NEW YORK (Reuters) – The former chief of staff, driven out of WeWork CEO Adam Neumann has been accused of it, and the company of discrimination, saying she feared for the health of her unborn baby, because of Neumann’s penchant for smoking marijuana on a chartered aircraft.
FILE PHOTO: Adam Neumann, CEO of WeWork, speaks to the guests at the TechCrunch disrupt event in midtown Manhattan in New York City, NY, USA, May 15, 2017. REUTERS/Eduardo Munoz
She also said that she has been replaced by a man more than twice her annual salary if she is on maternity leave.
In a complaint filed with the federal Equal Employment Opportunity Commission,, Medina, Bardhi, she said, and she began suffering discrimination shortly after it to tell of the Stand that she was pregnant with her first child in may of 2016.
She said in the complaint that she had been reluctant to tell him early on in the pregnancy, but was forced to do so because he was smoking marijuana on the flight, potentially exposing her child to second-hand smoke.
Bardhi said that she had been fired, six months after the birth of her second child in just a few weeks after that, the concerns about discrimination related to pregnancy and childbirth.
“WeWork’s plans to continue to vigorously defend itself against these claims,” the company said in a statement. “We have a zero tolerance for discrimination of any kind.”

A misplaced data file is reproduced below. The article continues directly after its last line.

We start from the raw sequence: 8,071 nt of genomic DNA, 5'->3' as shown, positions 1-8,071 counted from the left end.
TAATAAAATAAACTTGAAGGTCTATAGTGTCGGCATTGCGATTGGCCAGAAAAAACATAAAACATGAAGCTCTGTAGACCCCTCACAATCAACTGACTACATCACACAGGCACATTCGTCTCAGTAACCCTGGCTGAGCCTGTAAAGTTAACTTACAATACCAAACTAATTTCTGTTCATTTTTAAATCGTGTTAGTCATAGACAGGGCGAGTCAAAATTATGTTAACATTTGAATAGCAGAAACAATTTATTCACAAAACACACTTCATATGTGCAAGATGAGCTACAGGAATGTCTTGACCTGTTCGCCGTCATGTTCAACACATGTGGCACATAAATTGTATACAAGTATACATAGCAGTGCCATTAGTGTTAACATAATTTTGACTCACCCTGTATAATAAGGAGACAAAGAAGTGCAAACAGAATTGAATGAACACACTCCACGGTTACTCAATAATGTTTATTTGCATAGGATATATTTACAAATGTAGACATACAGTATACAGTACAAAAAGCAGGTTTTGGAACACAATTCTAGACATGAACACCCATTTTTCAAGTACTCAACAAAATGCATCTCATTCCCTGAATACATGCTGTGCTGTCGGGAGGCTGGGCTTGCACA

Medina’s complaint, filed on behalf of a proposed class of other female employees, but also the names of Jennifer Berrent, who was, WeWork’s chief legal officer, it has been referred to Bardhi’s pregnancy as a “problem” that needed to be “fixed”.
Neumann, also known as Bardhi’s upcoming maternity leave as a “vacation,” the complaint said.
Bardhi said that when she is back from maternity leave, she was not at her old job for a few months now.
The pattern repeated itself when she became pregnant in 2018, has a child and is on maternity leave again, according to Bardhi, the problem. She was fired on Oct. 2, just one week after Neumann, stepped down as WeWork’s chief executive and was told that her role had been eliminated, according to the complaint.
WeWork is now also faced with other claims of discrimination, including a lawsuit by a former senior vice-president, Shirley Bridges, who said that the company was trying to force her out when she’s presented evidence that it was compensated for men are better than women.
Neumann agreed to step down as CEO, and to give up majority control of the company, in September, after the SoftBank Group Corp. and the other owners turned him over for a dip in the company’s expected valuation for the planned initial public offering.
Reporting By Brendan Pierson in New York; Editing by Daniel Wallis and Dan Grebler